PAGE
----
Jewish women demonstrated Friday outside the D.C. courthouse where an Orthodox rabbi accused of secretly videotaping women taking a ritual bath was appearing, as prosecutors sought to scour his computers for more possible victims.
Barry Freundel, 63, is charged with misdemeanor voyeurism involving six women. Prosecutors say Freundel secretly videotaped women as they undressed to prepare for a ritual bath in the National Capital Mikvah in Georgetown.
A group of demonstrators stood in front of D.C. Superior Court to support women the rabbi is accused of recording. Some carried signs reading "#SAFEMIKVEH" and "#NoPleaDeal."
"It's crucial that everyone, Jewish or not, stand up and say, 'These people need to be treated with respect and with dignity,'" said Carly Pildis, 29, one of the organizers of the demonstration. "I'm Jewish, and if you hurt converts, I'm going to come after you."
"I feel violated," said one unidentified woman who stood in front of the courthouse. She said the rabbi was supervising her conversion to Orthodox Judaism and asked her to take a "practice dunk" in the mikvah.
"I'm concerned I was one of the victims, and I'm no longer in the Orthodox conversion process," she said.
She said the experience drove her away from Orthodox Judaism. "It was so shocking."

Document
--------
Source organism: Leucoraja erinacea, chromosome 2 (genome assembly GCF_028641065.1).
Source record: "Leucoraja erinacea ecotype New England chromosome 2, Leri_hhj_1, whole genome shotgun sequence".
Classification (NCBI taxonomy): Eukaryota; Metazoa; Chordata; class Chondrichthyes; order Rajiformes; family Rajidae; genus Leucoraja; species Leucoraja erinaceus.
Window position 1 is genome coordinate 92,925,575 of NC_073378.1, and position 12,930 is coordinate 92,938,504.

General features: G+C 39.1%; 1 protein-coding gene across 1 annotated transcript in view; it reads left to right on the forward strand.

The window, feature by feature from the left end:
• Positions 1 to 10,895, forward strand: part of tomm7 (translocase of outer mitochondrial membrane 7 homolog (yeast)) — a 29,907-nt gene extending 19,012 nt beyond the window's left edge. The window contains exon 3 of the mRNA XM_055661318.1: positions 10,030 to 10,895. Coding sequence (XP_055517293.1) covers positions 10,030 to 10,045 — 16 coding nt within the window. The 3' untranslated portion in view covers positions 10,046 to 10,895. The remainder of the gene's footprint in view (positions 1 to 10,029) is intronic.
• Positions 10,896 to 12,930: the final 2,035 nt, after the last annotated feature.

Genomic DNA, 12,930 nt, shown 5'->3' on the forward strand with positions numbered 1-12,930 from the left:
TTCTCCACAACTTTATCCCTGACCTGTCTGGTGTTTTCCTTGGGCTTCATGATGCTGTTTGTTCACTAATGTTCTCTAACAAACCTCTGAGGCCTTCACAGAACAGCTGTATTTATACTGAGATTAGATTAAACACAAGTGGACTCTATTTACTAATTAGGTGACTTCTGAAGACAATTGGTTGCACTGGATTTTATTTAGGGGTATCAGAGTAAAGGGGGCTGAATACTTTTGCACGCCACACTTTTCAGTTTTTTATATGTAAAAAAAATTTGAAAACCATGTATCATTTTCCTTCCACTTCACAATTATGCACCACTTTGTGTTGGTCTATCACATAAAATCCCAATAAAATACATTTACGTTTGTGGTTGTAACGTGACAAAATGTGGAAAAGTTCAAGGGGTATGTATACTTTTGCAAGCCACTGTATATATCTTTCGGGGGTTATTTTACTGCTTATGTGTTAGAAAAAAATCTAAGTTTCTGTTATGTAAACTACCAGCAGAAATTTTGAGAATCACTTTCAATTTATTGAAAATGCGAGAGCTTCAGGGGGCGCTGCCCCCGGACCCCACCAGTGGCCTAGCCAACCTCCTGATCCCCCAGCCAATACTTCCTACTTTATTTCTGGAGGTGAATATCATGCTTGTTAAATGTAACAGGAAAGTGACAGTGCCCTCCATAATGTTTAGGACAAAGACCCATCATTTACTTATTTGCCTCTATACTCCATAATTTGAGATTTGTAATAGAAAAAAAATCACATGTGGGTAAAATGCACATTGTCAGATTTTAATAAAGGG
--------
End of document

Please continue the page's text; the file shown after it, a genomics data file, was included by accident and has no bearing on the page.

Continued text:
At the brief hearing Friday, prosecutors asked for a delay to review all the video evidence obtained from computers that police seized from Freundel's home in October. Prosecutors are seeking to identify more victims.
Additionally, lawyers have filed civil lawsuits in federal and local courts to determine if Freundel recorded additional women in the mikvah. A class action lawsuit alleges at least 100 women may have been secretly recorded.
"I can confirm that the women that we represent have been videotaped. Their space was invaded by the rabbi at a time that was a particularly solemn moment where they were communing with God," said Ira Sherman, one of the lawyers involved in the case.
Freundel was the rabbi at the Kesher Israel Orthodox synagogue in Georgetown for 25 years. The synagogue terminated his contract as of Jan. 1.
A new hearing date is set for Feb. 19.